In one of the more awkward and bizarre happenings you’ll see in a debate, Saturday’s Democratic presidential debate on ABC restarted without frontrunner Hillary Clinton following a commercial break and continued for over a minute until she returned to the stage.
Returning from break with much of the audience not yet back in their seats, co-moderator David Muir worked around that by first remarking to viewers that: “Welcome back tonight. As you can see, we have a packed audience here in New Hampshire, and we're going to continue.”
Muir also mentioned that ISIS and terror concerns had been discussed in the first segment, but then uncomfortably alluded to Clinton’s absence from the stage before beginning to move on with the debate without her:
[A]nd as we await Secretary Clinton back stage here, we're going to begin with the economy. We want to turn to American jobs, wages, and raises in this country — and do we believe Secretary Clinton will be coming around the corner any minute.
Turning to a question for socialist Senator Bernie Sanders “in the meantime,” Muir read the question to Sanders and near the tail end of it, the audience raucously applauded as Clinton returned to the stage well over a minute after the debate resumed.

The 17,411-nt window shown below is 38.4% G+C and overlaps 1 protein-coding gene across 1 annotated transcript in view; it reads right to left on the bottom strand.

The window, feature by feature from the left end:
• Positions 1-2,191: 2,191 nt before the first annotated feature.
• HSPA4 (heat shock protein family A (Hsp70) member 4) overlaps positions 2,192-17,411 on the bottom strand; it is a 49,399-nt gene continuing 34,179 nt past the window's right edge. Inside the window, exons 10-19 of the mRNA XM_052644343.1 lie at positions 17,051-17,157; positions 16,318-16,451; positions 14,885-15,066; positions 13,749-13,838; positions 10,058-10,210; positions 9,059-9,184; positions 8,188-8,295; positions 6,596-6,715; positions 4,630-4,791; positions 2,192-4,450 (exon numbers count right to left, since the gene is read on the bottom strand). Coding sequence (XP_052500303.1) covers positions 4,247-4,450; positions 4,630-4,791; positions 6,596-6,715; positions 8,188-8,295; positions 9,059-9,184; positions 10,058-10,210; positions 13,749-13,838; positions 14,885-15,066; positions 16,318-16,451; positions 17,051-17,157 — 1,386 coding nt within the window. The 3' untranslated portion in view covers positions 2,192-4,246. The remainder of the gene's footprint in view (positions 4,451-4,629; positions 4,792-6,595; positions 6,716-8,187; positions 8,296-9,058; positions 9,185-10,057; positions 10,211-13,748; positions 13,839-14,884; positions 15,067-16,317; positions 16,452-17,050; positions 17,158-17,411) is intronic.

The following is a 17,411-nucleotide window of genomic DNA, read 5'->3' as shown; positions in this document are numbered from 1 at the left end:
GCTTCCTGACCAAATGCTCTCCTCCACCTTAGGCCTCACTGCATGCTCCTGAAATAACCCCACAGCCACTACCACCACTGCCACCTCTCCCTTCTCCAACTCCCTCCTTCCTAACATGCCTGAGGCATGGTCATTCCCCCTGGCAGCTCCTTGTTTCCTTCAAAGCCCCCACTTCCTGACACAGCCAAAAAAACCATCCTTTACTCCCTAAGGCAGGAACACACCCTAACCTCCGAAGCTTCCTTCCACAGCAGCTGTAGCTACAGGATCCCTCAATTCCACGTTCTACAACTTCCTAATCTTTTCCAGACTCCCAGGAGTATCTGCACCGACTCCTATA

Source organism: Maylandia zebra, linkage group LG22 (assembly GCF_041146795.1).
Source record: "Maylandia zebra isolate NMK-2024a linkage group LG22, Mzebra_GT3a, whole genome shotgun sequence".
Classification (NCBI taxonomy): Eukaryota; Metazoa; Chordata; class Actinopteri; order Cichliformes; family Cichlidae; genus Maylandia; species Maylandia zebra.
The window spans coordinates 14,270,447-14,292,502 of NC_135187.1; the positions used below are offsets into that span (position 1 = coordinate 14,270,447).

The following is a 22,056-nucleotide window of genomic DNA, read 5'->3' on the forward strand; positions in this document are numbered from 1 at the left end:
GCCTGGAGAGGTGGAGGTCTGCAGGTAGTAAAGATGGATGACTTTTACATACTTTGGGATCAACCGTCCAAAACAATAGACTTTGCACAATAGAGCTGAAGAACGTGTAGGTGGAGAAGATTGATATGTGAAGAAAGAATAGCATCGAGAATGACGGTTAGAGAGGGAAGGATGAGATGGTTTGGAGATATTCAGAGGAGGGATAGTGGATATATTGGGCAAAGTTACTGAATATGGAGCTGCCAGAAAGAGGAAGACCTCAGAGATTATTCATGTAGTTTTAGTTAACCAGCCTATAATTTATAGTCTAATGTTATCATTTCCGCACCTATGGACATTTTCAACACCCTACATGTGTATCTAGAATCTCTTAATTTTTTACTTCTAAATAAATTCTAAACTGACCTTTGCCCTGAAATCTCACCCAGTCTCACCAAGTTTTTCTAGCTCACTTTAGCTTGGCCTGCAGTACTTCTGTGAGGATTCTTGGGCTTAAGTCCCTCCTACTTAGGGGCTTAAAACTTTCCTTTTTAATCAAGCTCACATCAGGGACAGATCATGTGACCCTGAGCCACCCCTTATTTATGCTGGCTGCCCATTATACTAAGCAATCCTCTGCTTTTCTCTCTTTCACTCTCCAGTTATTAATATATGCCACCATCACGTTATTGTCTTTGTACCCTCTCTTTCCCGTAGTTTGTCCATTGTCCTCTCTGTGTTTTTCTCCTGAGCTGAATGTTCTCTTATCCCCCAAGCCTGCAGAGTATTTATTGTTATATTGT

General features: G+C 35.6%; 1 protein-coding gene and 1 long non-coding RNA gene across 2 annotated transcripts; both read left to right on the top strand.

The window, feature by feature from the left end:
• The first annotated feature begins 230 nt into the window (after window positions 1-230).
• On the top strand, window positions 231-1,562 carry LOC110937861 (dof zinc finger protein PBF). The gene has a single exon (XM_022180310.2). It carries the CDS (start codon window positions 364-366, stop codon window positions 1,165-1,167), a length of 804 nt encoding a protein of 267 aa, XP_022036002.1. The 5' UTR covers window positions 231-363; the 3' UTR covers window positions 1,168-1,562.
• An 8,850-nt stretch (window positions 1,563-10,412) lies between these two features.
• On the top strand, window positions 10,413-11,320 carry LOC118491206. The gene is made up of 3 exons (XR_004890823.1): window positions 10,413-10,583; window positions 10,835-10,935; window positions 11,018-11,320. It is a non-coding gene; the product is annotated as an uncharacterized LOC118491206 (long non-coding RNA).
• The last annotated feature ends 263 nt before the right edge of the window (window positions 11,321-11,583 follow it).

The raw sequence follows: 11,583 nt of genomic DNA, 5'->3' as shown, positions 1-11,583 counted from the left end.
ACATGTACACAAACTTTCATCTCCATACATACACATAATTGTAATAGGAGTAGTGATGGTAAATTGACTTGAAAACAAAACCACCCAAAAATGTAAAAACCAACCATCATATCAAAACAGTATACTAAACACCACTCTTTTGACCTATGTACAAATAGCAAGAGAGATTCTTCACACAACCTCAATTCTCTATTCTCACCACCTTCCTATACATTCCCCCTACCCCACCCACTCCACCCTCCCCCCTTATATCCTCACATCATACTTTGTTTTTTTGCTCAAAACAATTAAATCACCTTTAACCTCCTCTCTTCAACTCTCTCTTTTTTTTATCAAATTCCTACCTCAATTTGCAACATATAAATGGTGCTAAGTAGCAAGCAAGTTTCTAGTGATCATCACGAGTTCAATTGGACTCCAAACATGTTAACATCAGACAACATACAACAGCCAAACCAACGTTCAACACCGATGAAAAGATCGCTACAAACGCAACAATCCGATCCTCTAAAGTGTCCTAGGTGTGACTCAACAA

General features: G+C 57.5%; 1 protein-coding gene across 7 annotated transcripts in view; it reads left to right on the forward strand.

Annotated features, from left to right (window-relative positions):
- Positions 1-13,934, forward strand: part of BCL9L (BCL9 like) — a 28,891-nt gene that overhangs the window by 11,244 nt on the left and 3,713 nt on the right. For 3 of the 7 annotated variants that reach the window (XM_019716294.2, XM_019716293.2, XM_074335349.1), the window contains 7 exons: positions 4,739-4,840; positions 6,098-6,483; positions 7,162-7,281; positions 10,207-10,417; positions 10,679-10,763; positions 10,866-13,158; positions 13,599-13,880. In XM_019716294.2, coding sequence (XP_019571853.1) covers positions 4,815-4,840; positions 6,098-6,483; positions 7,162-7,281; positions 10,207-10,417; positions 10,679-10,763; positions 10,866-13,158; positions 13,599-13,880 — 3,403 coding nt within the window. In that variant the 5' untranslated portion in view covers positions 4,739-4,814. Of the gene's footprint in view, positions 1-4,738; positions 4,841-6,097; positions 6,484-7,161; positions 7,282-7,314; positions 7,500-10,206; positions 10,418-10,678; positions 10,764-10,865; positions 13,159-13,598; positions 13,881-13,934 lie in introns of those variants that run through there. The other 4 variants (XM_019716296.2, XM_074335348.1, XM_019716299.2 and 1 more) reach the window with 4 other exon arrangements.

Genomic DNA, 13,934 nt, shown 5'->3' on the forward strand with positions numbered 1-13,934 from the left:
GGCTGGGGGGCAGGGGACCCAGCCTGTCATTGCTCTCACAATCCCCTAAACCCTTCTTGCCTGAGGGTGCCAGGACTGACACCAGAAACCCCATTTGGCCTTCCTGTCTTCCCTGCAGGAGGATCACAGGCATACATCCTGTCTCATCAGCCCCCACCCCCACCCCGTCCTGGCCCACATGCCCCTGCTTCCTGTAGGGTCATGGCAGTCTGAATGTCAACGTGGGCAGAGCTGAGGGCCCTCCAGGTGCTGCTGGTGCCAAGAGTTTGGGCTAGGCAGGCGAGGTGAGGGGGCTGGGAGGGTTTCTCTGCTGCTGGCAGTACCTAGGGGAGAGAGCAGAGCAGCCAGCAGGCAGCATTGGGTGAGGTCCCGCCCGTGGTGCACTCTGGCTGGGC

Before Muir continued with the question to Sanders, Clinton simply blurted out with a smile: “Sorry.”
The relevant portion of the transcript from ABC’s Democratic Presidential Debate on December 19 can be found below.
ABC’s Democratic Presidential Debate
December 19, 2015
9:35 p.m. Eastern
DAVID MUIR: Welcome back tonight. As you can see, we have a packed audience here in New Hampshire, and we're going to continue. We've already had a spirited conversation here at the top of the broadcast about ISIS, about concerns of terror here on the home front and as we await Secretary Clinton back stage here, we're going to begin with the economy. We want to turn to American jobs, wages, and raises in this country — and do we believe Secretary Clinton will be coming around the corner any minute. But in the meantime, we want to start with this eye-opening number and Senator Sanders, this question goes to you first anyway. In 1995, the median American household income was $52,600 in today's money. This year it's $53,600. That's 20 more years on the job with just a two percent raise. In a similar time frame, raises for CEO’s up more than 200 percent — [CLINTON WALKS BACK ONSTAGE]
HILLARY CLINTON: Sorry.
MUIR: We’re going to continue here.